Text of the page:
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Deepcut Inquest: Cheryl James Shot Herself Coroner Rules After Two-Decade Fight For Justice

Teenager's gunshot wound was 'self inflicted'.

03/06/2016 10:40 | Updated 03 June 2016

Army recruit Private Cheryl James shot herself at Deepcut Army barracks, a coroner has ruled, in a bitter ending to her family's two-decade fight for justice. 

James, 18, was found dead with a gunshot wound to the head in 1995 and was one of four recruits to die at the base during a seven year period. 

According to the BBC, Brian Barker QC said her death was caused by a "self-inflicted" wound and that there was insufficient evidence to conclude her death was due to unlawful killing.

Mr Barker delivered his findings on Friday following a three-month inquest at Surrey Coroner’s Court in Woking that heard evidence from 109 witnesses.

Earlier Friday Mr Barker told the inquest that the barracks had failed in its duty of care towards young recruits.

PA
Cheryl James, 18, was found with a bullet wound to her head on November 27 1995 while she was undergoing initial training at Deepcut Barracks 

He said there was a "sexualised" atmosphere at the barracks, but allegations Pte James had been coerced into sex the night before her death were "wholly without foundation."

Pte James, 18, was found with a bullet wound to her head on November 27 1995 while she was undergoing initial training at the Surrey base. She was found dead in a copse, not far from the Royal Way Gate where she had been on lone guard duty. 

She was one of four soldiers who died there between 1995 and 2002 amid claims of bullying and abuse. Privates Sean Benton, James Collinson and Geoff Gray also died from gunshot wounds.

A fresh inquest was ordered into Pte James’s death after High Court judges quashed an open verdict recorded in December 1995.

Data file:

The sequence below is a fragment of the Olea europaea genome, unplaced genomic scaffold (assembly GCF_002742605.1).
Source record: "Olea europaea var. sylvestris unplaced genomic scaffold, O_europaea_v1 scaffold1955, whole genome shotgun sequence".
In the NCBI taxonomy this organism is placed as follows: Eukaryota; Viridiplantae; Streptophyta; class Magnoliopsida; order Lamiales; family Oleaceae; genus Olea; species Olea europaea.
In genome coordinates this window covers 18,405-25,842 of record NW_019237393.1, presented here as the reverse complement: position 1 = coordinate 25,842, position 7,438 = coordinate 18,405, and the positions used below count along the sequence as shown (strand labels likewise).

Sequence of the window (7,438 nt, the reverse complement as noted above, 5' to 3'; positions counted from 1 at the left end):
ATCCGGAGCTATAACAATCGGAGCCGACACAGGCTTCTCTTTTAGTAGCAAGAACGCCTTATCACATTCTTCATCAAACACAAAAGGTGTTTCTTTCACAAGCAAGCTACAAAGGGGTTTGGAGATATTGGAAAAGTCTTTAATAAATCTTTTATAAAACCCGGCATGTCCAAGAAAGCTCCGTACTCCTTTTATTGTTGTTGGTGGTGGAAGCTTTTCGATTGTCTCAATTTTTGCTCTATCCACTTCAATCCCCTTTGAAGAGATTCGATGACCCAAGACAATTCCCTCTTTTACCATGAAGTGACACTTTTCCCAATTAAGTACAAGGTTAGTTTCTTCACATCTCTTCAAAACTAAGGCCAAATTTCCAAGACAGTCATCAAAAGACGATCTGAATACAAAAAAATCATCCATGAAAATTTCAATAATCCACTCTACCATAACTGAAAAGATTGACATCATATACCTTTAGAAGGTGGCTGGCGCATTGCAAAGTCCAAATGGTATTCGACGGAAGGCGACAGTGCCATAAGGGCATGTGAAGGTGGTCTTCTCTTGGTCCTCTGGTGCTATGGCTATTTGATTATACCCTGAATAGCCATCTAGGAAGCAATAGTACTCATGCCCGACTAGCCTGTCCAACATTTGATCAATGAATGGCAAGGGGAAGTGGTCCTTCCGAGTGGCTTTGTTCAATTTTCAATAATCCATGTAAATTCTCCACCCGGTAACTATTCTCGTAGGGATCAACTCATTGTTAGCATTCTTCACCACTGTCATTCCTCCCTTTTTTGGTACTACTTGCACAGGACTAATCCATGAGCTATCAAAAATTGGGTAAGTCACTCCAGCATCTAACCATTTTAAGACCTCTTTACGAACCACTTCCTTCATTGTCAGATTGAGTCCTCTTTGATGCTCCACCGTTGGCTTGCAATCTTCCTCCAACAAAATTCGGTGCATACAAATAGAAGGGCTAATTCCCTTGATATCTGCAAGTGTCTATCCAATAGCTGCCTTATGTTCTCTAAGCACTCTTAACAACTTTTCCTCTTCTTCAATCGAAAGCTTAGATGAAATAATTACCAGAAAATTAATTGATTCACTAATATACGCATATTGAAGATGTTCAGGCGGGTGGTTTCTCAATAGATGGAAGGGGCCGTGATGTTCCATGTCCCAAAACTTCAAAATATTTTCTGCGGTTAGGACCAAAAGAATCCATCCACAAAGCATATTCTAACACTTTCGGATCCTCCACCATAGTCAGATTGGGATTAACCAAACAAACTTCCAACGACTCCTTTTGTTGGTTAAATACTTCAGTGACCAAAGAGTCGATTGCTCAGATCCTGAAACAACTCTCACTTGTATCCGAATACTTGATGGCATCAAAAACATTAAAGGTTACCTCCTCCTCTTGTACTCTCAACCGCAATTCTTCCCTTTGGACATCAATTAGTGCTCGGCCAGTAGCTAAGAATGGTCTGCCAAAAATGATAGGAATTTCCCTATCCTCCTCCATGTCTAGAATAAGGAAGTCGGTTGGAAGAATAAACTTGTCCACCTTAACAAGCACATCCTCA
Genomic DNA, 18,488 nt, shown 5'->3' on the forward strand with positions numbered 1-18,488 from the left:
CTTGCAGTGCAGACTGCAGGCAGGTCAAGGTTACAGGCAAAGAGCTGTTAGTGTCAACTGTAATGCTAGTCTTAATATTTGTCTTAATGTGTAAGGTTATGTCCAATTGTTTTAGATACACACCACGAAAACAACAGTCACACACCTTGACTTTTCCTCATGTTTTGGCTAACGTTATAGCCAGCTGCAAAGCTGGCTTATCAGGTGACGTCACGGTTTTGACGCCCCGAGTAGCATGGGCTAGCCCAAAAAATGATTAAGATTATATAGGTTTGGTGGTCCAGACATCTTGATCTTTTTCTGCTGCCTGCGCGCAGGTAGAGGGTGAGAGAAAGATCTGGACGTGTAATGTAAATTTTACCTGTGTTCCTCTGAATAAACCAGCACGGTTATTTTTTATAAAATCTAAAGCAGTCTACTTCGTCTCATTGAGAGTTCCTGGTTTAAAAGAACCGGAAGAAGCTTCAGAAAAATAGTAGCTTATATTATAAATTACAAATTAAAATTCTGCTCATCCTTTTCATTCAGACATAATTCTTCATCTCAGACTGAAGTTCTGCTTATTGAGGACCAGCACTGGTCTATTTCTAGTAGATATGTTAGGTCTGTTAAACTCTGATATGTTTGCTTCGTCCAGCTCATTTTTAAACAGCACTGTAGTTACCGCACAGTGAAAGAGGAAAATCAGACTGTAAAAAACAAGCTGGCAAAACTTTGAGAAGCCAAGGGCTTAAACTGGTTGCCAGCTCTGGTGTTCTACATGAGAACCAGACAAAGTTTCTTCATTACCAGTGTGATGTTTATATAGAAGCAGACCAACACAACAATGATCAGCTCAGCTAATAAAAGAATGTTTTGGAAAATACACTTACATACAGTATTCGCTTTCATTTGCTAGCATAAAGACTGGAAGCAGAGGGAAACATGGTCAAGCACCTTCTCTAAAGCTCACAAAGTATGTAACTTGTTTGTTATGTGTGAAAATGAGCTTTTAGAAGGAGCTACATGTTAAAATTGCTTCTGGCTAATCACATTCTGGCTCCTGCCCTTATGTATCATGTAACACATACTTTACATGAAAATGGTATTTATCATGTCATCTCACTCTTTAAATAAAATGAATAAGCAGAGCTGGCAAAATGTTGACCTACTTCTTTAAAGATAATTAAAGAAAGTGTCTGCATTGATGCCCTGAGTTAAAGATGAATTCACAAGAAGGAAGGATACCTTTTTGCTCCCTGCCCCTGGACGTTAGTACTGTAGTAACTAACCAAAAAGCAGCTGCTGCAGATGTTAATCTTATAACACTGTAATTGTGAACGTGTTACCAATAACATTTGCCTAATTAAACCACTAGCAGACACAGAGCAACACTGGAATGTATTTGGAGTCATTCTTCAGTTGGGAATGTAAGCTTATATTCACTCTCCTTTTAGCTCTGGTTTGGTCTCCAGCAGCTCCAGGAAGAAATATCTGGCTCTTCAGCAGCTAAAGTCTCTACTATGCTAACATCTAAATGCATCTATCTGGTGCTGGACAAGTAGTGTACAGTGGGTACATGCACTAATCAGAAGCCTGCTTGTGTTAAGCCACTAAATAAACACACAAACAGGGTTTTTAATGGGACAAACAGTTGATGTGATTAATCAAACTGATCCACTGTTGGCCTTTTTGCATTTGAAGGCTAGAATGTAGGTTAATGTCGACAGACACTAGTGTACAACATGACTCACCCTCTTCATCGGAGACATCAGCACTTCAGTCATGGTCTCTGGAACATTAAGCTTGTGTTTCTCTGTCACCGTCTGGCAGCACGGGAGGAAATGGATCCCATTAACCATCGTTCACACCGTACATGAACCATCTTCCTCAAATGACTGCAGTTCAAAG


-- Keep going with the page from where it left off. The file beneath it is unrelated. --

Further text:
John Stillwell/PA Wire
Des and Doreen James arrive at Surrey Coroner's Court in Woking on Friday 

The Army had maintained Pte James took her own life but her parents Des and Doreen James said there had not been a thorough investigation, arguing that the culture of the camp was “out of control” and contributed to her death and those of the three other young recruits.

Mr Barker praised Pte James' parents fight for a fresh inquest, saying they had devoted "immense energy" to finding out the truth about her death. He also praised their “patience and loving fortitude”. 

The James family sat with dignity through more than 30 days of evidence in which their daughter was described as a “fun-loving” and “bubbly” girl, but also one who was sexually adventurous, deeply troubled and who often spoke of death as being the only way out of the Army and Deepcut barracks.

Handout/PA Archive
(Top L-R) Private James Collinson, 17 from Perth, Private Cheryl James, 18, from Llangollen, North Wales, Private Sean Benton from Hastings, East Sussex, and Private Geoff Gray from Seaham, Durham, who all died at Deepcut army barracks in Surrey

Diane Gray, the mother of Pte Geoff Gray, said she was now applying for the verdict on her own son's death to be overturned.

Speaking outside the court, Mrs Gray said: "This case opens the doors for the other families to find out what happened to their children by having a new inquest."

Ahead of the inquest Mr James said: “The Deepcut situation is the tip of the iceberg. We have got to get to the bottom of what happened. I want justice for all four of them.”

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